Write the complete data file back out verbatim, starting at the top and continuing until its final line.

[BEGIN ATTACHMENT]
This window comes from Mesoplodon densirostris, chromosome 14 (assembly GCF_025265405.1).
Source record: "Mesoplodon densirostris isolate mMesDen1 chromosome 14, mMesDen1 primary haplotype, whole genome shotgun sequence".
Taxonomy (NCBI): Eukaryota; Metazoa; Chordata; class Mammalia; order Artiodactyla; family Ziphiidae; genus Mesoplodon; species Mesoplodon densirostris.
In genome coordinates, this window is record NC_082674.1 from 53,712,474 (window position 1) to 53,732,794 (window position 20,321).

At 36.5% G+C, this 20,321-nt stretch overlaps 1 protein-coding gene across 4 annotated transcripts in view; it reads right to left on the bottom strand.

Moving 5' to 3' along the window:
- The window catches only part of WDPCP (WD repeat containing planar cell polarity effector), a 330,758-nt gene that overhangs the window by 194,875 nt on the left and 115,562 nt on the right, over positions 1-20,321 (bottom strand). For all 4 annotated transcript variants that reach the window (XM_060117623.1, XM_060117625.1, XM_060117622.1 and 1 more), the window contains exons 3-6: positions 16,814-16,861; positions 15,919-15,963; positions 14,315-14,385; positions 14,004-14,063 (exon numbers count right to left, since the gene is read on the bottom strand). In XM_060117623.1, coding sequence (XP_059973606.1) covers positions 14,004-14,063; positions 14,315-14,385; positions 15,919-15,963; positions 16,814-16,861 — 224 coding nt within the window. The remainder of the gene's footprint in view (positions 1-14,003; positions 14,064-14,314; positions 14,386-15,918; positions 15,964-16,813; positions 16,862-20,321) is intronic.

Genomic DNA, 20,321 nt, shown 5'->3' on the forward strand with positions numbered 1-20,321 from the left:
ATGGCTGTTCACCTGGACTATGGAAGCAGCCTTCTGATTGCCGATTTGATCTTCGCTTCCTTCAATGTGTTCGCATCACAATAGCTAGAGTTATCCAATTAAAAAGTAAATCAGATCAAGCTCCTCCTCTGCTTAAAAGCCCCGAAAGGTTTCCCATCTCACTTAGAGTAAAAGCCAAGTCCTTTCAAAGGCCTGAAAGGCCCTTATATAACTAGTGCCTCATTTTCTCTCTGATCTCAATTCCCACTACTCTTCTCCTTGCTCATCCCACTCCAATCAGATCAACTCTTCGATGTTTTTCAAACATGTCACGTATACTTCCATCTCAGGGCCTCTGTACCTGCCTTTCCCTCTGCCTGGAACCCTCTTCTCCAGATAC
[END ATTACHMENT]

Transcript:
This window comes from Mesoplodon densirostris, chromosome 14 (assembly GCF_025265405.1).
Source record: "Mesoplodon densirostris isolate mMesDen1 chromosome 14, mMesDen1 primary haplotype, whole genome shotgun sequence".
Taxonomy (NCBI): Eukaryota; Metazoa; Chordata; class Mammalia; order Artiodactyla; family Ziphiidae; genus Mesoplodon; species Mesoplodon densirostris.
In genome coordinates, this window is record NC_082674.1 from 53,712,474 (window position 1) to 53,732,794 (window position 20,321).

At 36.5% G+C, this 20,321-nt stretch overlaps 1 protein-coding gene across 4 annotated transcripts in view; it reads right to left on the bottom strand.

Moving 5' to 3' along the window:
- The window catches only part of WDPCP (WD repeat containing planar cell polarity effector), a 330,758-nt gene that overhangs the window by 194,875 nt on the left and 115,562 nt on the right, over positions 1-20,321 (bottom strand). For all 4 annotated transcript variants that reach the window (XM_060117623.1, XM_060117625.1, XM_060117622.1 and 1 more), the window contains exons 3-6: positions 16,814-16,861; positions 15,919-15,963; positions 14,315-14,385; positions 14,004-14,063 (exon numbers count right to left, since the gene is read on the bottom strand). In XM_060117623.1, coding sequence (XP_059973606.1) covers positions 14,004-14,063; positions 14,315-14,385; positions 15,919-15,963; positions 16,814-16,861 — 224 coding nt within the window. The remainder of the gene's footprint in view (positions 1-14,003; positions 14,064-14,314; positions 14,386-15,918; positions 15,964-16,813; positions 16,862-20,321) is intronic.

Genomic DNA, 20,321 nt, shown 5'->3' on the forward strand with positions numbered 1-20,321 from the left:
ATGGCTGTTCACCTGGACTATGGAAGCAGCCTTCTGATTGCCGATTTGATCTTCGCTTCCTTCAATGTGTTCGCATCACAATAGCTAGAGTTATCCAATTAAAAAGTAAATCAGATCAAGCTCCTCCTCTGCTTAAAAGCCCCGAAAGGTTTCCCATCTCACTTAGAGTAAAAGCCAAGTCCTTTCAAAGGCCTGAAAGGCCCTTATATAACTAGTGCCTCATTTTCTCTCTGATCTCAATTCCCACTACTCTTCTCCTTGCTCATCCCACTCCAATCAGATCAACTCTTCGATGTTTTTCAAACATGTCACGTATACTTCCATCTCAGGGCCTCTGTACCTGCCTTTCCCTCTGCCTGGAACCCTCTTCTCCAGATAC